It is true that the air on the "top" (suction side) is faster than on the "bottom" (pressure side). The interesting thing is that the air on the suction side is so fast, it overtakes the air on the pressure side (see illustration from Wikipedia:
The key to understand the velocity distribution around an air foil is not to look at it independent from the pressure distribution and curvature of the airfoil.
Let's start by describing the flow from the stagnation point this is the point at the very left in the figure where the free air flow hits the airfoil first (leading edge) and move along the suction side to the end of the air foil (trailing edge).
At the stagnation point we have a very high static pressure (imagine holding your hand out of the car window when driving really fast). Around the stagnation point the static air pressure is a lot higher than the air around it. From there on the flow is first accelerated (to the point of maximum profile thickness) and then decelerated (until it reaches the trailing edge).
The flow around and air foil is governed by a set of equations (i.e. momentum and energy conservations). These are the Navier Stokes Equations. Without going into detail the equations are not linear. This means we end up with a chicken-and-egg problem. It means one cannot really answer your question in a step-by-step way. The answer to your question is actually (which is not really satisfactory): The flow field which develops around the airfoil is the only possible state this equation system allows for (conserving momentum and energy).
Where as this sounds really discouraging there are some patterns which occur.
Whenever stream-lines are diverging the pressure has to be lower than the surrounding air.
Whenever stream-lines are converging the pressure has to be higher than the surrounding air.
Let's look at an example:
The flow which is approaching the cylinder (left to right) is converging in front of the stagnation point. The distance between the streamlines is getting smaller and the flow is moving around the cylinder. This happens because the high static pressure at the stagnation point pushes the air away from the cylinder and thereby compressing the flow.
When the flow has reached the top (or bottom) of the cylinder, the streamlines diverge. The distance between the stream lines increases because they flow towards the centre line. In order for the flow to flow inwards the pressure has to be lower than the surrounding air. This lower pressure sucks the air inwards, you might also say the higher pressure of the surrounding air pushes the air.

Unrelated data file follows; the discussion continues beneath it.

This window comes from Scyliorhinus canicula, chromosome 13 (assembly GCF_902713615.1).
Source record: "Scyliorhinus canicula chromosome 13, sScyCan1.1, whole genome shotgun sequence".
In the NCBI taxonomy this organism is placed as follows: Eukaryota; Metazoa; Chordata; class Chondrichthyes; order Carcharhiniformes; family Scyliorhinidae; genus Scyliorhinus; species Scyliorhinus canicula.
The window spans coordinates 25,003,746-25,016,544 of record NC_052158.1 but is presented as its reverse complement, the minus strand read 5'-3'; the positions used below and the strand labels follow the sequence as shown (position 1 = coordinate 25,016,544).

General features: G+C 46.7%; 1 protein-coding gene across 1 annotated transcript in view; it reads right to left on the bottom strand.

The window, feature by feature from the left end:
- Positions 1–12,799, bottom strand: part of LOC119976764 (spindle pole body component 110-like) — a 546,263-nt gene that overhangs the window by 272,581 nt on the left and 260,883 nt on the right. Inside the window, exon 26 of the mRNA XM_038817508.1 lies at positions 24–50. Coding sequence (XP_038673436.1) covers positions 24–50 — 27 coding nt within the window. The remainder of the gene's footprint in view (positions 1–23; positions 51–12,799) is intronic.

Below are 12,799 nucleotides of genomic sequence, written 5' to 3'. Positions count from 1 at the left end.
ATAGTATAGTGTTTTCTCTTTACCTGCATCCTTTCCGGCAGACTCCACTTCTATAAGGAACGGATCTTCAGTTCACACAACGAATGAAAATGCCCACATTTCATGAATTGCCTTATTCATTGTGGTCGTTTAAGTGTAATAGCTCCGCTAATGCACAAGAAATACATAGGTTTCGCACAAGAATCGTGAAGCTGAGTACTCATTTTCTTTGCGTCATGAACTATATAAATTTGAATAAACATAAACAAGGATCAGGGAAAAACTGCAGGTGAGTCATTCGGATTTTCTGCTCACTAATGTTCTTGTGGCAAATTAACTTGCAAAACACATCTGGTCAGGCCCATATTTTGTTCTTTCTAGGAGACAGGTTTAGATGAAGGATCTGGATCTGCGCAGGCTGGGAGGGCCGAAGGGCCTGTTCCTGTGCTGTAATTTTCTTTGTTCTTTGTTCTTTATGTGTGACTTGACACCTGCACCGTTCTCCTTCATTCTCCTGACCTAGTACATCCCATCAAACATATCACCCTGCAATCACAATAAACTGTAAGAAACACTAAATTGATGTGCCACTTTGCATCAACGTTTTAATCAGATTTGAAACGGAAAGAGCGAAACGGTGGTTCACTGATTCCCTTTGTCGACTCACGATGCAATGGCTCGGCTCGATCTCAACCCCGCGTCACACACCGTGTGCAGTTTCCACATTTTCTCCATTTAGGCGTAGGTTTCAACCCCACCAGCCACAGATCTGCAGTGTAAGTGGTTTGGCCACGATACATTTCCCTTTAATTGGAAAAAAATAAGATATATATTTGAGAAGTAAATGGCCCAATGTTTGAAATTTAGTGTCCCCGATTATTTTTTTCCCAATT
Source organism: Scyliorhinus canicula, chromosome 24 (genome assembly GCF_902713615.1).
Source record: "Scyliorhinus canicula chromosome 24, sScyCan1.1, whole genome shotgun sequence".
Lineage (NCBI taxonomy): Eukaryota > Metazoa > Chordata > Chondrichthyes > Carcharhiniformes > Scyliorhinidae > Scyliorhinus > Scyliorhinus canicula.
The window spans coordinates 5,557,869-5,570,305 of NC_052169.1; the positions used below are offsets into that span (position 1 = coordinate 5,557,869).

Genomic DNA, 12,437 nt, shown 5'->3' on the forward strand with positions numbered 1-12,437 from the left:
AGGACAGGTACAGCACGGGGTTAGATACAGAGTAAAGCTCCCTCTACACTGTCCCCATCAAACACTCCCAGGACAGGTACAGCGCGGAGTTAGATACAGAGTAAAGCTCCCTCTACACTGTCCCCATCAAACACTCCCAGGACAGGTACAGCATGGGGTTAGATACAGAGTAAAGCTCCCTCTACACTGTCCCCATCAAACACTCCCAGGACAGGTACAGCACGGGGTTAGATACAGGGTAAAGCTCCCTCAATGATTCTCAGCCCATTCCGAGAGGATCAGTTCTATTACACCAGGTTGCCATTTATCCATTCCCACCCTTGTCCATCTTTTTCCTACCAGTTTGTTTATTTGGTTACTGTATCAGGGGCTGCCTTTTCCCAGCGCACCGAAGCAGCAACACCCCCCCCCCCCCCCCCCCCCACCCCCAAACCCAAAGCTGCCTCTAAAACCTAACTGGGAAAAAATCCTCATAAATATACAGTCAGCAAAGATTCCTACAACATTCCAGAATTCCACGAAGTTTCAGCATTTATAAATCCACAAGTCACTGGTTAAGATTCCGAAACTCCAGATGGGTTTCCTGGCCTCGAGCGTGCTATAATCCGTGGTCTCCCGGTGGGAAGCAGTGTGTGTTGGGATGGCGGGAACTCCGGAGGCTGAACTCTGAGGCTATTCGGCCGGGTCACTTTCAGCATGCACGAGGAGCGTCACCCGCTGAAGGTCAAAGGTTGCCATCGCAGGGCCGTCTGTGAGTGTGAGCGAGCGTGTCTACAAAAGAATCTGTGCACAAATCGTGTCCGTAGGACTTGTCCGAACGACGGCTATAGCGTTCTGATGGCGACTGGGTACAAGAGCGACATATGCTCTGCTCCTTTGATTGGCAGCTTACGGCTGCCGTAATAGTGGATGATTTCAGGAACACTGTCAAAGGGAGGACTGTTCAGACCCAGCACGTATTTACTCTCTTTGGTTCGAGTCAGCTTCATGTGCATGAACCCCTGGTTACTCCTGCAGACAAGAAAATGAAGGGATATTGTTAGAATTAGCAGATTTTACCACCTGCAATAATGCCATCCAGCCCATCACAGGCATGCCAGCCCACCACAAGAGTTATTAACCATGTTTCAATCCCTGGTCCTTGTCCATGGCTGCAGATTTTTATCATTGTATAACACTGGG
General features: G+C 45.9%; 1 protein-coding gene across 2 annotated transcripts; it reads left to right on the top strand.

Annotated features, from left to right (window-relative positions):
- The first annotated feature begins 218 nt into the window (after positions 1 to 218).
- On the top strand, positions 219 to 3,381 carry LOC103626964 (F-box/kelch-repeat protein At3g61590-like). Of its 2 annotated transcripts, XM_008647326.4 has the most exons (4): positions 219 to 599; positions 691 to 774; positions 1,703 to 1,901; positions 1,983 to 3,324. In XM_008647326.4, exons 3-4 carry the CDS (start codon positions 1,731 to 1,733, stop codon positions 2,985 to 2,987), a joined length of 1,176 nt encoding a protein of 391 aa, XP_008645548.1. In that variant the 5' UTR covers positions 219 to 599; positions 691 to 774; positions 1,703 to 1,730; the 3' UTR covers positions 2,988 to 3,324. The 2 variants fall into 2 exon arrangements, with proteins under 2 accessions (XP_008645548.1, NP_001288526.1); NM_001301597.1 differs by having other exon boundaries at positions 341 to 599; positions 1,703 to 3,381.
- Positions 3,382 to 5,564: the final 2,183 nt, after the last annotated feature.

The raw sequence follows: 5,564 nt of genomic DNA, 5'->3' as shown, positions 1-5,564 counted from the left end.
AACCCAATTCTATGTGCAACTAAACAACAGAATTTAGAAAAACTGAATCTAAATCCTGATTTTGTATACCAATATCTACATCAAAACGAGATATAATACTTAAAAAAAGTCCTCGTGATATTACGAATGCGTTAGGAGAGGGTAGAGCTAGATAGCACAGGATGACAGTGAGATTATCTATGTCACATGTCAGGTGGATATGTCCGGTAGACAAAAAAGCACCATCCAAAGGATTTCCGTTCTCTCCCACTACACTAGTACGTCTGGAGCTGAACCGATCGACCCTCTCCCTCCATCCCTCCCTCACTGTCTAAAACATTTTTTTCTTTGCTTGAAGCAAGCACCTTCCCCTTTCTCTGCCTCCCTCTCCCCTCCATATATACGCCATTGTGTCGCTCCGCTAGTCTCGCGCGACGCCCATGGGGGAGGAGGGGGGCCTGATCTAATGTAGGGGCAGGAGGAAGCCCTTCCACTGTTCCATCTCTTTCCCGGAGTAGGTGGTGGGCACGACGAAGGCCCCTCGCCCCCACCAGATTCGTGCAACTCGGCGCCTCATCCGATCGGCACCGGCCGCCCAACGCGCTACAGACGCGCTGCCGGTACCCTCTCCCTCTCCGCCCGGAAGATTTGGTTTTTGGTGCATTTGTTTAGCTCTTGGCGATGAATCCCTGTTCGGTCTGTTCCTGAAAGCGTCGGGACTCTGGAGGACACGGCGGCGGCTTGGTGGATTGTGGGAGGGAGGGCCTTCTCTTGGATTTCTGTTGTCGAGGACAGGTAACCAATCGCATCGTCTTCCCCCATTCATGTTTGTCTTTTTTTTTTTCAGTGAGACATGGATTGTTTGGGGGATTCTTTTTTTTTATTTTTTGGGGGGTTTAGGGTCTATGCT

Now, let's look at an airfoil again:
The stream lines (across the suction side) converge first and diverge than until they reach the trailing edge. This means the pressure at the upper side of the airfoil has to be lower. The opposite is true for the pressure (lower) side of the air foil. Here, the streamlines converge which means a higher pressure is present.
When summing up all the pressure forces around the airfoil there is a net-upward force.
I know that this all sounds kind of mambo jambo. The reason for it is, that the model which is used in most of aerodynamics is continuum mechanics. So in a way you are asking why is the model behaving like this, where we actually told the model to behave in that way.
Our model of the flow is based on the observation of fluids. It is a macroscopic view of something a lot more complex. In principle we can explain everything based on the kinetic theory of gases but this becomes impractical when one wants to calculate the lift of an airfoil.
However, think of gas as a bunch of air molecules which bounce around. They hit each other or surfaces. The rate with which they hit each other and surfaces is what is responsible for the pressure we use in aerodynamics. This bouncing is extremely high. Now think of the curvature of the suction side of the airfoil. It is curved downwards. When the air is flowing across the airfoils suction side the room the air can fill out gets bigger. This means that the same amount of air-molecules have more space therefore the rate at which they hit will become lower (hence lower pressure), and since they have more room to move the bulk-velocity of all air-molecules will increase in this direction (which results in higher velocities).